The following was published in the June edition of Long Island Pulse Magazine. You can read the original piece here.

Long Island’s coastline is awakening and the waterfront is a constant reminder to residents of why we put up with the traffic and taxes characteristic of this region to begin with. That calling of the shoreline attracts visitors as well—a mass exodus eastward that usually begins around 2 or 3 pm on Fridays and points straight for the East End. But there are a series of smaller islands off the coast of Long Island that serve as the perfect antidote for the desire for a weekend getaway during summer months. For those who make the inter-island trek, these isolated spots reward visitors with not only some of the best scenery the region has to offer, but a sense of peaceful isolation that seems impossible in such close proximity to Manhattan. Limited hotel options, especially in areas where cars are a rarity, make seasonal rentals instrumental in powering the local economies. For those with the time and fiscal wherewithal to invest, there is money to be made and opportunities to be had within the strong rental market on Long Island’s archipelago.

Block Island


Block Island, technically part of Rhode Island but with spiritual leanings toward the shores of Long Island, is a mere 14 miles off Montauk Point, though it feels substantially further. Like the other islands that surround Long Island, the roughly 10-square mile Block Island is a vibrant blending of New England and downstate New York. While accessible by ferries, there is also a small airport, complete with regular air service to the mainlands.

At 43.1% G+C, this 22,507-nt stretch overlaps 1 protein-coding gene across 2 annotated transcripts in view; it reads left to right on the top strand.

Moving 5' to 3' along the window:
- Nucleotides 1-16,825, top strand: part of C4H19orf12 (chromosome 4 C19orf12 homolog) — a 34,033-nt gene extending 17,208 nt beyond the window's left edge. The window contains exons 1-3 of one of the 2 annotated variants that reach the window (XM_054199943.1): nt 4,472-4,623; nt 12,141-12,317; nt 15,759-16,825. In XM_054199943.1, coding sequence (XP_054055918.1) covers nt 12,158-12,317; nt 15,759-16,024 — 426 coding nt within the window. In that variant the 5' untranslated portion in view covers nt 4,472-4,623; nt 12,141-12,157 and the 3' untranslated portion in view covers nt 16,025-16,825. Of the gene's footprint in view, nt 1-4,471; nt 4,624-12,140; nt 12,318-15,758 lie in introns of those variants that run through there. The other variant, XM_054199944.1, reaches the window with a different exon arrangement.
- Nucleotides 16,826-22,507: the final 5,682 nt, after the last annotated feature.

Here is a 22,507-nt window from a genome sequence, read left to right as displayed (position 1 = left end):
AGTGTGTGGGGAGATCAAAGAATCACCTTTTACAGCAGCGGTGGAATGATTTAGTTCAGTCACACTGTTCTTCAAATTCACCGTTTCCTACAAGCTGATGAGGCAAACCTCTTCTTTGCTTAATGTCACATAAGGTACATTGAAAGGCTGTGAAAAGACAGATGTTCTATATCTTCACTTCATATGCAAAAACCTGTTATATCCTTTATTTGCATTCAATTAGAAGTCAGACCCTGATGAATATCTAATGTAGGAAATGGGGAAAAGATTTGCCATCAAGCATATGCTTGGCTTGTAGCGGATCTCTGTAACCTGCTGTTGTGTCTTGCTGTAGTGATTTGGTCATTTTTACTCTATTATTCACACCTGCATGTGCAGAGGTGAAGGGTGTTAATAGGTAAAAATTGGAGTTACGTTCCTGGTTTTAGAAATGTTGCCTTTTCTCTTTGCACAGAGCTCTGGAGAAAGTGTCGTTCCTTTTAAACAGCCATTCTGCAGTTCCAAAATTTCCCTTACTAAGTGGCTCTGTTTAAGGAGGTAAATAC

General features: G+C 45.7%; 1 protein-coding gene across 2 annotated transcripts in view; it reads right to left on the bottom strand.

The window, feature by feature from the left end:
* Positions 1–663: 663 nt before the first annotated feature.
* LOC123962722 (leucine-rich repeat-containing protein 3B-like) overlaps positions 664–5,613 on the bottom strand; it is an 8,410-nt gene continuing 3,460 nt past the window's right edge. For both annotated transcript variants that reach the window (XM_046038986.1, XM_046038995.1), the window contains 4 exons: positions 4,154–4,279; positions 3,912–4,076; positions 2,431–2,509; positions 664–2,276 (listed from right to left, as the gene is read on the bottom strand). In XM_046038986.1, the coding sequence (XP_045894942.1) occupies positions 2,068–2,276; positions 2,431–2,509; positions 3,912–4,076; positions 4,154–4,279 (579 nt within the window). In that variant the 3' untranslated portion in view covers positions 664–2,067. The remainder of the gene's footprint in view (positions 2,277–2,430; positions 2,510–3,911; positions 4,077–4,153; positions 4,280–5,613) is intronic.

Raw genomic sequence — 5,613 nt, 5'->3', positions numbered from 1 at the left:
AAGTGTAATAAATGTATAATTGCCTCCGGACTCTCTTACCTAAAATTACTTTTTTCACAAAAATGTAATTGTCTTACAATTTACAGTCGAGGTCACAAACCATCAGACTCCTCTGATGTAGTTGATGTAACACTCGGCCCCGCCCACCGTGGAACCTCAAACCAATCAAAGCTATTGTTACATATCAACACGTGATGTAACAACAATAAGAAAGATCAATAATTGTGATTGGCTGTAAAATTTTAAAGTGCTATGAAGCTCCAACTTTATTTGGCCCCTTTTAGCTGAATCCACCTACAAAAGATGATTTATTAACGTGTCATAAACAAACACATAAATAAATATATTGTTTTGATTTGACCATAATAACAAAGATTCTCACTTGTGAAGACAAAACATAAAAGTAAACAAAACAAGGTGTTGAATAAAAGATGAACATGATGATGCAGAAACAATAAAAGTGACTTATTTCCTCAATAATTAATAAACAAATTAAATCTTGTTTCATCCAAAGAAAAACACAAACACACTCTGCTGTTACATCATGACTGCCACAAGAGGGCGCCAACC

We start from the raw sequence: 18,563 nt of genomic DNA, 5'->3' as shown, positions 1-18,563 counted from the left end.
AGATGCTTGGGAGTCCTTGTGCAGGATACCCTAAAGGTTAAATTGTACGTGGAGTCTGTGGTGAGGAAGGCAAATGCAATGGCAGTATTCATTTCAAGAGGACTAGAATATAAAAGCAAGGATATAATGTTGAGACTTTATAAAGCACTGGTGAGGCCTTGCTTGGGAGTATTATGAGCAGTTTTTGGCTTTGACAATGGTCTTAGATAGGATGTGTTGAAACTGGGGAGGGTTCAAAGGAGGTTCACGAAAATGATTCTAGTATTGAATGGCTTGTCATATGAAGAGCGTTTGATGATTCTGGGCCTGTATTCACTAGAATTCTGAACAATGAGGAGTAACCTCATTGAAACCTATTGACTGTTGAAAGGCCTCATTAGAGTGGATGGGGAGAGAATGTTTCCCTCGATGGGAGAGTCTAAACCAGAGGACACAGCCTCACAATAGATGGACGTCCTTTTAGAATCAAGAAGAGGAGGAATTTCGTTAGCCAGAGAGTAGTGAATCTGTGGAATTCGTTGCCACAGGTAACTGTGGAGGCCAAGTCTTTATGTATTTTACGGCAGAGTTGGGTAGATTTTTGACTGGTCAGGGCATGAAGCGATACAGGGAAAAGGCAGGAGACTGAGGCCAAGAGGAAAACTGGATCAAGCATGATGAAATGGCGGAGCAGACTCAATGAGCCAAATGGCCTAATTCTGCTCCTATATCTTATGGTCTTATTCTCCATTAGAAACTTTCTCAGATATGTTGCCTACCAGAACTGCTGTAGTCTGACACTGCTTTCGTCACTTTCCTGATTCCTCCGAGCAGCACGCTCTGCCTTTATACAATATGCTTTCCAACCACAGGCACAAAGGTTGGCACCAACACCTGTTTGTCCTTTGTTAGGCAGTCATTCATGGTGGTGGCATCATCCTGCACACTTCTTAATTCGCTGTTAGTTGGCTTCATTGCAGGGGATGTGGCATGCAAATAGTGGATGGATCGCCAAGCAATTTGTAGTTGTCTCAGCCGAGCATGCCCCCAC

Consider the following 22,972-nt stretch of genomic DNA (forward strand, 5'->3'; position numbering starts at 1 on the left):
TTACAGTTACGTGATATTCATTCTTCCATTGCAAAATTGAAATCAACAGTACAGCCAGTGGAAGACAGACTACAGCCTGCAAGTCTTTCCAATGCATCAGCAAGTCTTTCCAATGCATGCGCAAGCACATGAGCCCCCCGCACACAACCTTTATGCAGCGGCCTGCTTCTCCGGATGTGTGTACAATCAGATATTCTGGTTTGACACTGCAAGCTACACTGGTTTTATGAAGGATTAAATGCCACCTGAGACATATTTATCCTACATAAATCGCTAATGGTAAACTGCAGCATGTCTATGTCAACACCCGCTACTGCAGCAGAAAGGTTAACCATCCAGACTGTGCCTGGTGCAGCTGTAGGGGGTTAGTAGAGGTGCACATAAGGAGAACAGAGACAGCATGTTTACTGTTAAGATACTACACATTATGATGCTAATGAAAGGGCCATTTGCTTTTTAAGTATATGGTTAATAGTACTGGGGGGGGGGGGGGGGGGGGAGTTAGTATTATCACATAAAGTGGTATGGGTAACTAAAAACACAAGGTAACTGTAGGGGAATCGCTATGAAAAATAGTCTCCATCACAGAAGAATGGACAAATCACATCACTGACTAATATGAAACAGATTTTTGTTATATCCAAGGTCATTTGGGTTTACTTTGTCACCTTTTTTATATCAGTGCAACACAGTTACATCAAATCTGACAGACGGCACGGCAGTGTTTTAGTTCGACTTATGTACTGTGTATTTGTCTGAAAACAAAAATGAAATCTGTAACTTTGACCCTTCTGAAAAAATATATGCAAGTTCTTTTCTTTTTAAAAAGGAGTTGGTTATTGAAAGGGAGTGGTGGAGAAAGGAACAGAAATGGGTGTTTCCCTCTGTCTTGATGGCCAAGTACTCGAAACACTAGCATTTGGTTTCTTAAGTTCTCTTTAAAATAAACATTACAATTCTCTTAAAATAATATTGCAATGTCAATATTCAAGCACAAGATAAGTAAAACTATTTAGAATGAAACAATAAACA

“The rental market on the island is strong and always has been,” said Rosemary Tobin, a sales associate with Lila Delman Real Estate International. Tobin told Pulse that the dynamics of the rental markets shift from year to year due to the ever-changing needs of the clientele, as well as the particular season. “I would say that our weekly tenant is mostly a family. We have families that have either been coming out for over 20 years or some that have just discovered our special island. It is a strong eight-week season, depending on the weather, and it can creep into a 10 to 12 week season.” During its famed Fourth of July celebration (featuring a large parade and fireworks spectacle) or Race Week, when yachts compete in various events, the population swells even further.

This steady and consistent demand has created a dynamic rental market. According to data provided by Tobin, a two-bedroom cottage half a mile from the beach rents for $2,900 a week, while an ocean-front six-bedroom house commands around $6,950. “Block Island is a magical little place,” Tobin said, mentioning that almost half of it is protected land that gives visitors echoes of the isle’s past. “We do not have any franchises here, only one four-way intersection and no stoplights. It is a place that is held in time and offers you some of the most amazing views and landscape.”

Fire Island


Fire Island, the famous barrier beach that straddles Long Island’s south shore, was hit hard by Superstorm Sandy in the fall of 2012 (in addition to countless other storms in the past). The island remains resilient in its ability to attract visitors who love the world-class beaches, party scene and relative seclusion.